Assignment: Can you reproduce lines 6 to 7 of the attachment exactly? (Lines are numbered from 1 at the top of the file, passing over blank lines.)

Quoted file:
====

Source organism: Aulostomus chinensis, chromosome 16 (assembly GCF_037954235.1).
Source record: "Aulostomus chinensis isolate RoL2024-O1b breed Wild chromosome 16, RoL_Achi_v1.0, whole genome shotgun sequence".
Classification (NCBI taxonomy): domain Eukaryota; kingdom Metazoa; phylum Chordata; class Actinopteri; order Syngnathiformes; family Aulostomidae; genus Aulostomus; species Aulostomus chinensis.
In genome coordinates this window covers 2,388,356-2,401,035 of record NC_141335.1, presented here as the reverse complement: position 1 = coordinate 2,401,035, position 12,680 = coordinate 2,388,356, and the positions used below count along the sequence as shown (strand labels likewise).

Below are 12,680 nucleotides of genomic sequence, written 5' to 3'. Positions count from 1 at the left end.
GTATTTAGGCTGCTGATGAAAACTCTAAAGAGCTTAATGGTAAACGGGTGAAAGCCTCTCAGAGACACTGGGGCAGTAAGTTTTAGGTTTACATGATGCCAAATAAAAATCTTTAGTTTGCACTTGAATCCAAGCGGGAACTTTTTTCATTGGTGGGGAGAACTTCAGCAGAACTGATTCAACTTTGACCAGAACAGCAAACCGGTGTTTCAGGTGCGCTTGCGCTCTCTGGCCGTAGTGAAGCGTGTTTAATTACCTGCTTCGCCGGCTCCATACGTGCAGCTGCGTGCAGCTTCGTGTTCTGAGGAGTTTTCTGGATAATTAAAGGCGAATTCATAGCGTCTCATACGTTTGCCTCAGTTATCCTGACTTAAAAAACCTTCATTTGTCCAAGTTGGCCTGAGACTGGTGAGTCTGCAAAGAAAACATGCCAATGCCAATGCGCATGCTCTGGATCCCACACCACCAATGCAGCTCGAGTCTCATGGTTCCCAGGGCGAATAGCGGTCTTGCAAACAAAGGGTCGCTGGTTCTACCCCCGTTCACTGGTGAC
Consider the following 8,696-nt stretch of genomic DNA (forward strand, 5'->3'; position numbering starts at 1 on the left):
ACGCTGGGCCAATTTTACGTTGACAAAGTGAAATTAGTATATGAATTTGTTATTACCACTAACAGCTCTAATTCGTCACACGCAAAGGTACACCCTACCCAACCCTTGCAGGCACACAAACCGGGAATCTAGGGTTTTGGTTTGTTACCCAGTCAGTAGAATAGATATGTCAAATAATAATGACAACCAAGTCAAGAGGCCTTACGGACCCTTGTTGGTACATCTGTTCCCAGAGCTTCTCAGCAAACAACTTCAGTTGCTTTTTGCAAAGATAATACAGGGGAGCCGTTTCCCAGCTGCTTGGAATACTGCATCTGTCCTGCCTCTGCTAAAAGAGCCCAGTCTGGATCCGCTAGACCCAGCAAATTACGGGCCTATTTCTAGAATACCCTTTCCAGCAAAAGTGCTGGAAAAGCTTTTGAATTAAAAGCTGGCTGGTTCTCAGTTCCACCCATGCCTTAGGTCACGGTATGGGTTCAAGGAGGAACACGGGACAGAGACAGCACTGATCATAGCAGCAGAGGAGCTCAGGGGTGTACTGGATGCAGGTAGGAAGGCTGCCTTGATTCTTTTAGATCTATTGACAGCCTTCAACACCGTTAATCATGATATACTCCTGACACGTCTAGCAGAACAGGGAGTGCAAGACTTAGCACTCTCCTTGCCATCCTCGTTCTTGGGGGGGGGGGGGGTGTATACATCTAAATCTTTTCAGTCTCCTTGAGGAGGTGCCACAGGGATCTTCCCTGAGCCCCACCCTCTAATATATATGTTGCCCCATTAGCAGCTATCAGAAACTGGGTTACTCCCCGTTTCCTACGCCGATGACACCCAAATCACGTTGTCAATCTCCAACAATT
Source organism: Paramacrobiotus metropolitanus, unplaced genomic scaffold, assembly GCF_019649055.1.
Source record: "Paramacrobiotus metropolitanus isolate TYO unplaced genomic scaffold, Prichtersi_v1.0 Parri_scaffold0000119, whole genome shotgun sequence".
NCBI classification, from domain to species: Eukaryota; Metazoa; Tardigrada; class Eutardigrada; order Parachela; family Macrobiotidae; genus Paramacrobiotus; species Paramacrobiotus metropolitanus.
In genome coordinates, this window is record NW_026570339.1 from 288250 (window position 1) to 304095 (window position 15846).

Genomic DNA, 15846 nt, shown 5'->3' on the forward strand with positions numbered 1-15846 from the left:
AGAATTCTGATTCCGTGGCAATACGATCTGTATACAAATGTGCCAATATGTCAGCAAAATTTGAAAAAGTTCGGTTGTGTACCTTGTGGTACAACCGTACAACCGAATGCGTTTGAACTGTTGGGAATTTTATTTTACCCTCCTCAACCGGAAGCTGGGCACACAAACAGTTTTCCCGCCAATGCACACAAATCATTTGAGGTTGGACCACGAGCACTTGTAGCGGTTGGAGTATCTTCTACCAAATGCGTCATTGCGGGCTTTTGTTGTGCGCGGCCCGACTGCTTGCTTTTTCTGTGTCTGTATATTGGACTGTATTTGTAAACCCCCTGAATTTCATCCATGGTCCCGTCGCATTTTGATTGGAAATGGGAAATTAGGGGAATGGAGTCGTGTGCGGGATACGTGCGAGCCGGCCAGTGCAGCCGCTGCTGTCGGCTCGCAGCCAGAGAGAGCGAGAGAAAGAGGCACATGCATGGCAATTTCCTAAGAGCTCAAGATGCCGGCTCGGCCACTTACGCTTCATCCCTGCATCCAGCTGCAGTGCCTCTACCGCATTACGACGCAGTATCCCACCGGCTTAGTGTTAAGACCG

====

GTATTTAGGCTGCTGATGAAAACTCTAAAGAGCTTAATGGTAAACGGGTGAAAGCCTCTCAGAGACACTGGGGCAGTAAGTTTTAGGTTTACATGATGCCAAATAAAAATCTTTAGTTTGCACTTGAATCCAAGCGGGAACTTTTTTCATTGGTGGGGAGAACTTCAGCAGAACTGATTCAACTTTGACCAGAACAGCAAACCGGTGTTTCAGGTGCGCTTGCGCTCTCTGGCCGTAGTGAAGCGTGTTTAATTACCTGCTTCGCCGGCTCCATACGTGCAGCTGCGTGCAGCTTCGTGTTCTGAGGAGTTTTCTGGATAATTAAAGGCGAATTCATAGCGTCTCATACGTTTGCCTCAGTTATCCTGACTTAAAAAACCTTCATTTGTCCAAGTTGGCCTGAGACTGGTGAGTCTGCAAAGAAAACATGCCAATGCCAATGCGCATGCTCTGGATCCCACACCACCAATGCAGCTCGAGTCTCATGGTTCCCAGGGCGAATAGCGGTCTTGCAAACAAAGGGTCGCTGGTTCTACCCCCGTTCACTGGTGAC
Consider the following 8,696-nt stretch of genomic DNA (forward strand, 5'->3'; position numbering starts at 1 on the left):